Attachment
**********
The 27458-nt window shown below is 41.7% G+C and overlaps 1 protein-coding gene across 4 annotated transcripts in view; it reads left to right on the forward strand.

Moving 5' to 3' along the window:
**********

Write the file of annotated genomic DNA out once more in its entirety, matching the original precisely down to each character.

The 27458-nt window shown below is 41.7% G+C and overlaps 1 protein-coding gene across 4 annotated transcripts in view; it reads left to right on the forward strand.

Moving 5' to 3' along the window: